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Flight mechanics of insects - understanding how insects control their wingbeat and sense aerodynamic forces through the subtle use of these muscles.

Project Description

Insects are the most agile and manoeuvrable of all flying animals. However, studying their flight presents a complex challenge. In the time that it takes a human to blink, a blowfly can beat its wings 50 times, powering and controlling each wingbeat using numerous tiny muscles - some as thin as a human hair. The aim of this project is to understand how insects control their wingbeat and sense aerodynamic forces through the subtle use of these muscles.

The PhD student will use a range of state-of-the-art imaging techniques, including macrography, multi-camera high-speed setups and CT scanning to record insects during flight. This will create an unprecedented view of the insect flight motor that will be important for understanding the evolution of flight and for the design of bio-inspired micro air vehicles that aim to replicate animal flight.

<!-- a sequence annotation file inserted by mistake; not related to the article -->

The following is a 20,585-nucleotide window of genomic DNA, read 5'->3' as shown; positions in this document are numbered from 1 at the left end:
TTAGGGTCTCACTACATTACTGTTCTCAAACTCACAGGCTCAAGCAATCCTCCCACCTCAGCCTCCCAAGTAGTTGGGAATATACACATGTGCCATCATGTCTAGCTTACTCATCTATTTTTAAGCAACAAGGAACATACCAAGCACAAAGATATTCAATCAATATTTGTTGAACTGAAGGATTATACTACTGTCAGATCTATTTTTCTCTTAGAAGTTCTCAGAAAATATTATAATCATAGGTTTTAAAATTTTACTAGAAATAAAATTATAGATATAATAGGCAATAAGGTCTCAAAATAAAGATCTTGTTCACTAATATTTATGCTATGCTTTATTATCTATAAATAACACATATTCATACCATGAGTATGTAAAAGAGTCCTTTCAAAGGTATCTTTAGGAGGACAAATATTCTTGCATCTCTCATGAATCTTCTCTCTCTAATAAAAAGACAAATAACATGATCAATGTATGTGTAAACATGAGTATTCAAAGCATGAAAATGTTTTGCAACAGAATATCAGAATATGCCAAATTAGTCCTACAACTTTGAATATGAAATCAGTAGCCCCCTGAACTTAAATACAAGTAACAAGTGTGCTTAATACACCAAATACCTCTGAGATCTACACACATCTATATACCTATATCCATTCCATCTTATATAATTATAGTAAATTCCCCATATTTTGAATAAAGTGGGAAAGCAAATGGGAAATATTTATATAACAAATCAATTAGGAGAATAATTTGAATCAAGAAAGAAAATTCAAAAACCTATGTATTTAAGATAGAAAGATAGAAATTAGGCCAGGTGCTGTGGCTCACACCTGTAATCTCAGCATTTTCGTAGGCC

Funding Notes

White Rose BBSRC Doctoral Training Partnership in Mechanistic Biology
4 year fully-funded programme of integrated research and skills training, starting Oct 2019:
• Research Council Stipend
• UK/EU Tuition Fees
• Conference allowance
• Research Costs

At least a 2:1 honours degree or equivalent. We welcome students with backgrounds in biological, chemical or physical sciences, or mathematical backgrounds with an interest in biological questions.
EU candidates require 3 years of UK residency in order to receive full studentship

Not all projects advertised will be funded; the DTP will appoint a limited number of candidates via a competitive process.

View Website


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